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Climate Change, Agriculture and Food Security








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    Book (stand-alone)
    Climate change and food security: risks and responses 2015
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    End hunger, achieve food security and improve nutrition are at the heart of the sustainable development goals. The World has committed to eradicate extreme poverty and hunger by 2030. But climate change is undermining the livelihoods and food security of the rural poor, who constitute almost 80 percent of the world’s poor. The effects of climate change on our ecosystems are already severe and widespread. Climate change brings a cascade of impacts from agroecosystems to livelihoods. Climate change impacts directly agroecosystems, which in turn has a potential impact on agricultural production, which drives economic and social impacts, which impact livelihoods. In other words, impacts translate from climate to the environment, to the productive sphere, to economic and social dimensions. Therefore, ensuring food security in the face of climate change is among the most daunting challenges facing humankind. Action is urgently needed now to reduce vulnerability and increase resilience of food systems to ensure food security and good nutrition for all.
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    Book (stand-alone)
    Addressing the climate change and poverty nexus
    A coordinated approach in the context of the 2030 Agenda and the Paris Agreement
    2019
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    Climate change threatens our ability to ensure global food security, eradicate poverty and achieve sustainable development. About 736 million people live in extreme poverty, and the global response to climate change today will determine how we feed future generations. By 2030, UN member countries have committed to eradicating extreme poverty and hunger for people everywhere. As ending poverty and hunger are at the heart of FAO’s work, the organization is helping countries develop and implement evidence-based pro-poor policies, strategies and programmes that promote inclusive growth and sustainable livelihoods, as well as to increase the resilience, adaptive and coping capacity of poor and vulnerable communities to climate change. In order to achieve this, FAO encourages an integrated Climate-Poverty Approach to support policy development and action by policymakers, government officials, local-level institutions, communities, researchers, and development and humanitarian agencies worldwide. The Approach has been developed with insights from many perspectives, and includes not only climate and poverty aspects, but also indigenous, gender, food security, disaster response, resilience, SIDS and coastal community perspectives, among others. With a series of policy recommendations and tools to improve the design, delivery, and results of synergies and linkages between climate mitigation and adaptation, poverty reduction and food security actions, these synergies and linkages can make significant contributions towards achieving both the Sustainable Development Goals (SDGs) and Paris Agreement targets.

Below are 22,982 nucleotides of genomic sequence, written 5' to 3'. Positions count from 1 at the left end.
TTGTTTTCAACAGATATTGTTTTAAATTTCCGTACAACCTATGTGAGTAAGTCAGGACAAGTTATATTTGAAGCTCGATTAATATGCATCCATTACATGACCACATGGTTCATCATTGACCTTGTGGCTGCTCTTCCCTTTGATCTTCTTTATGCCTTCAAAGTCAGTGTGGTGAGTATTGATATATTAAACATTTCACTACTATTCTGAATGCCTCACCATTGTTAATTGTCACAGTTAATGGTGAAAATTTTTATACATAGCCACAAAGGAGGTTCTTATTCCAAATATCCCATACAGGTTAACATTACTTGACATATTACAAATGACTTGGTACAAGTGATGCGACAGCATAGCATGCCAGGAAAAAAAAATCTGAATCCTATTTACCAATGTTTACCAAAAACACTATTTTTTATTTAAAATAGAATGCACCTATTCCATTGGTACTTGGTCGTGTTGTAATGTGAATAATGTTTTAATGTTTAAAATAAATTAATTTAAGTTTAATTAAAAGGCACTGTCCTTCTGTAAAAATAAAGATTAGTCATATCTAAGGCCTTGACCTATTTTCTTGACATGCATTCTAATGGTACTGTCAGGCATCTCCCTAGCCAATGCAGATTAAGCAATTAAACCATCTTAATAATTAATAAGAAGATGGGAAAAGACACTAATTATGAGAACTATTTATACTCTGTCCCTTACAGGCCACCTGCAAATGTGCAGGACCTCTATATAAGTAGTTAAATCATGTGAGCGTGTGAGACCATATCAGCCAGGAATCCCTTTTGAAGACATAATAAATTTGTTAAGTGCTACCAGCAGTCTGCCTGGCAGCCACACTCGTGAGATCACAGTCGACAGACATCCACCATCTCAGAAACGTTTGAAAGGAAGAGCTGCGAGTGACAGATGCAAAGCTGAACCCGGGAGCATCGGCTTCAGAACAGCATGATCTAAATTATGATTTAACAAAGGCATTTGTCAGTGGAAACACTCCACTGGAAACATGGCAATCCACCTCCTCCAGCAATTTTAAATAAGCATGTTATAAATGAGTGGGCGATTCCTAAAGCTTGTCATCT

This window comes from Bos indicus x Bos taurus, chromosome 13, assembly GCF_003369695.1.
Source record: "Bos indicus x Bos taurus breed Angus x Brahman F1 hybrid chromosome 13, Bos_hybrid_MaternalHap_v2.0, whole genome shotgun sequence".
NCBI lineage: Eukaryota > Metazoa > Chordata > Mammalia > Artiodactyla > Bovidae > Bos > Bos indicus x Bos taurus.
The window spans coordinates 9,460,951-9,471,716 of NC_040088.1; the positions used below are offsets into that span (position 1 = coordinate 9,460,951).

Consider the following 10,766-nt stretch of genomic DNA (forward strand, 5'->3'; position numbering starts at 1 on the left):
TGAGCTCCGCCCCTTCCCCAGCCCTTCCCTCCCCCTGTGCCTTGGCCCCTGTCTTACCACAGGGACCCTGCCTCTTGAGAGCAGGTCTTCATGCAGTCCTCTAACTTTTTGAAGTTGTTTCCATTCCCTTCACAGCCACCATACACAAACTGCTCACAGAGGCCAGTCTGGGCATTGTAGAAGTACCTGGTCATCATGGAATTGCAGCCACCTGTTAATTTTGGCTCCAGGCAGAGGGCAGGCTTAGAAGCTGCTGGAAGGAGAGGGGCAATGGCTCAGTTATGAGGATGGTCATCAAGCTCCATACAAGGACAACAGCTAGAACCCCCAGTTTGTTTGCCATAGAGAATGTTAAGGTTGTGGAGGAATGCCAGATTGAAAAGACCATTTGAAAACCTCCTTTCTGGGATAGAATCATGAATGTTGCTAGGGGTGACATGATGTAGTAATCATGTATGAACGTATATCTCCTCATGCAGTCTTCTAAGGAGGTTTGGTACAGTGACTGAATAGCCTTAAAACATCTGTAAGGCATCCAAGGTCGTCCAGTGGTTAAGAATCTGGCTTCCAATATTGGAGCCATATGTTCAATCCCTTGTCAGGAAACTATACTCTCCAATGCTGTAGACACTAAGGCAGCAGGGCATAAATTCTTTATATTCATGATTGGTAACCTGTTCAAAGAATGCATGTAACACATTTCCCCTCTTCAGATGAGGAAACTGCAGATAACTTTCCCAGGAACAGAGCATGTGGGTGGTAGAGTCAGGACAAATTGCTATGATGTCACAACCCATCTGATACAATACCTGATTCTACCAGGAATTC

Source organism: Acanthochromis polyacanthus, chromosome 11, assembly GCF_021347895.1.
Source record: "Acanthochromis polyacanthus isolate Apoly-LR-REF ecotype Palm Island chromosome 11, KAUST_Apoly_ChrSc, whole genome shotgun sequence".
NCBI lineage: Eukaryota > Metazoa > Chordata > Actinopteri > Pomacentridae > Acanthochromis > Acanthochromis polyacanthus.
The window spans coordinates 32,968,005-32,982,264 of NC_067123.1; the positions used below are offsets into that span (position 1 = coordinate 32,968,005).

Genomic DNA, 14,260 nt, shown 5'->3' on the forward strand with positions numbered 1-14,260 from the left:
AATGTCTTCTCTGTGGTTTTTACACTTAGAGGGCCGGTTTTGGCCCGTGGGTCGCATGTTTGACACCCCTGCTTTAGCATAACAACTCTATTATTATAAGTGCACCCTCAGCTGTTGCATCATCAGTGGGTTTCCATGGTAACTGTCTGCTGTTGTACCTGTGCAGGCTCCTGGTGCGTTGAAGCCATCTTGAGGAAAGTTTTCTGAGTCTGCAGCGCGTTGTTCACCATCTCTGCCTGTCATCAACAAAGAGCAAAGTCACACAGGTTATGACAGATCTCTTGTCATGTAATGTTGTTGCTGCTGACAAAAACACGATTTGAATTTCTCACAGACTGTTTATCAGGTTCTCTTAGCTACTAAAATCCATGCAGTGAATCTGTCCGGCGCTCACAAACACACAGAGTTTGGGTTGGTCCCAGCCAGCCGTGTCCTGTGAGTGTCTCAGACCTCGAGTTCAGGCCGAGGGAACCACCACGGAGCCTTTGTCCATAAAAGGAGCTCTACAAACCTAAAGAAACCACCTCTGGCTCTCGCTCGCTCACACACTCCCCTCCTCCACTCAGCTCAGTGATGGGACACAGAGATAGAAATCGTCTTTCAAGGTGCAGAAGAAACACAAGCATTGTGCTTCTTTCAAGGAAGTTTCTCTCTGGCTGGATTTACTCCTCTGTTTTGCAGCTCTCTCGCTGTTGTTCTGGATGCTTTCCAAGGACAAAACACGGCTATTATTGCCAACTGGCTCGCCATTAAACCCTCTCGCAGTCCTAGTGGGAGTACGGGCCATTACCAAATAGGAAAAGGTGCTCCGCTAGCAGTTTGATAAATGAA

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    Brochure, flyer, fact-sheet
    Climate Action for Sustainable Development
    Supporting countries to transition to low-emission, climate-resilient agriculture
    2019
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    Unless urgent action is taken, climate change threatens to impede and reverse progress on eradicating hunger, malnutrition and poverty, intensify inter-ethnic and cross-border violence, exacerbate gender inequality and trigger further migration. Even with just 1.5°C warming, further negative consequences are likely, especially for the poor, with an estimated additional 122 million people falling into extreme poverty due to higher food prices, substantial income losses and declining health. Agriculture and food systems must be at the heart of the global response. Aligning the Paris Agreement and the 2030 Agenda is an opportunity to speed up progress, generate mutually reinforcing benefits and maximize returns on investment, both on mitigation and adaptation. FAO aims to turn NDCs, National Adaptation Plans (NAPs) and Long-Term Climate Strategies (2050) into concrete action by helping countries to optimize policy and technical interventions to meet their Paris commitments and SDG targets. Investment is required in low-emission and climate-resilient agriculture now to avoid inevitably higher costs later.

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